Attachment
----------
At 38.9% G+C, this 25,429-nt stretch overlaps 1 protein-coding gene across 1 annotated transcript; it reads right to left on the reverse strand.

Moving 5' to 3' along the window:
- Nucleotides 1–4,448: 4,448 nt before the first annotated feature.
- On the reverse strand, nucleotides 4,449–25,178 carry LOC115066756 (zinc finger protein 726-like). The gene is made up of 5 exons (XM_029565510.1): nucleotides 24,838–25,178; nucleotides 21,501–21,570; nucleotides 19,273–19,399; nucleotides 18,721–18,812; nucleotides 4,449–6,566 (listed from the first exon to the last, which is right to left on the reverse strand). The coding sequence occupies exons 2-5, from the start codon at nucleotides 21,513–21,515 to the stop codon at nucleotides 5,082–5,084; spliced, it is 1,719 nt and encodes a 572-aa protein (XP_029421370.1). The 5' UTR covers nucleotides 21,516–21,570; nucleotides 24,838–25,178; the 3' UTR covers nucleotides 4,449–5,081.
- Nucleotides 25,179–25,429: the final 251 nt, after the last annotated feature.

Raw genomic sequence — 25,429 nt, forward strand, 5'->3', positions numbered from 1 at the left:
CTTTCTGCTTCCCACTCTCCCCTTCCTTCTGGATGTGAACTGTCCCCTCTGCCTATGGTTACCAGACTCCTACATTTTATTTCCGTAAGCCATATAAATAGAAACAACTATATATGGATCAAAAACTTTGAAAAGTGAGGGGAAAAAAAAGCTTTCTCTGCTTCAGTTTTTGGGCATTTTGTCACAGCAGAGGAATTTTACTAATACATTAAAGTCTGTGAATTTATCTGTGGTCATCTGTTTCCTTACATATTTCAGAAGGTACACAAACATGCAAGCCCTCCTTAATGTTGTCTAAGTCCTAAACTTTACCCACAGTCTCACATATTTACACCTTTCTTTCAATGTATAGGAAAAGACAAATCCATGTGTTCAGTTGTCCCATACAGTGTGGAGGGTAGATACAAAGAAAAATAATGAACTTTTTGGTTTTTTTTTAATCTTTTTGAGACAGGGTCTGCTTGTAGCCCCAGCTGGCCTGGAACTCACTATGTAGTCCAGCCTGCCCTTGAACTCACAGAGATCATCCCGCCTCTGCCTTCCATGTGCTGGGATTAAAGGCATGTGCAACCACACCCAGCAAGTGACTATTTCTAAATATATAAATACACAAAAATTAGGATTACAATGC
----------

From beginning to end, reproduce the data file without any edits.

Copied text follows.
At 38.9% G+C, this 25,429-nt stretch overlaps 1 protein-coding gene across 1 annotated transcript; it reads right to left on the reverse strand.

Moving 5' to 3' along the window:
- Nucleotides 1–4,448: 4,448 nt before the first annotated feature.
- On the reverse strand, nucleotides 4,449–25,178 carry LOC115066756 (zinc finger protein 726-like). The gene is made up of 5 exons (XM_029565510.1): nucleotides 24,838–25,178; nucleotides 21,501–21,570; nucleotides 19,273–19,399; nucleotides 18,721–18,812; nucleotides 4,449–6,566 (listed from the first exon to the last, which is right to left on the reverse strand). The coding sequence occupies exons 2-5, from the start codon at nucleotides 21,513–21,515 to the stop codon at nucleotides 5,082–5,084; spliced, it is 1,719 nt and encodes a 572-aa protein (XP_029421370.1). The 5' UTR covers nucleotides 21,516–21,570; nucleotides 24,838–25,178; the 3' UTR covers nucleotides 4,449–5,081.
- Nucleotides 25,179–25,429: the final 251 nt, after the last annotated feature.

Raw genomic sequence — 25,429 nt, forward strand, 5'->3', positions numbered from 1 at the left:
CTTTCTGCTTCCCACTCTCCCCTTCCTTCTGGATGTGAACTGTCCCCTCTGCCTATGGTTACCAGACTCCTACATTTTATTTCCGTAAGCCATATAAATAGAAACAACTATATATGGATCAAAAACTTTGAAAAGTGAGGGGAAAAAAAAGCTTTCTCTGCTTCAGTTTTTGGGCATTTTGTCACAGCAGAGGAATTTTACTAATACATTAAAGTCTGTGAATTTATCTGTGGTCATCTGTTTCCTTACATATTTCAGAAGGTACACAAACATGCAAGCCCTCCTTAATGTTGTCTAAGTCCTAAACTTTACCCACAGTCTCACATATTTACACCTTTCTTTCAATGTATAGGAAAAGACAAATCCATGTGTTCAGTTGTCCCATACAGTGTGGAGGGTAGATACAAAGAAAAATAATGAACTTTTTGGTTTTTTTTTAATCTTTTTGAGACAGGGTCTGCTTGTAGCCCCAGCTGGCCTGGAACTCACTATGTAGTCCAGCCTGCCCTTGAACTCACAGAGATCATCCCGCCTCTGCCTTCCATGTGCTGGGATTAAAGGCATGTGCAACCACACCCAGCAAGTGACTATTTCTAAATATATAAATACACAAAAATTAGGATTACAATGC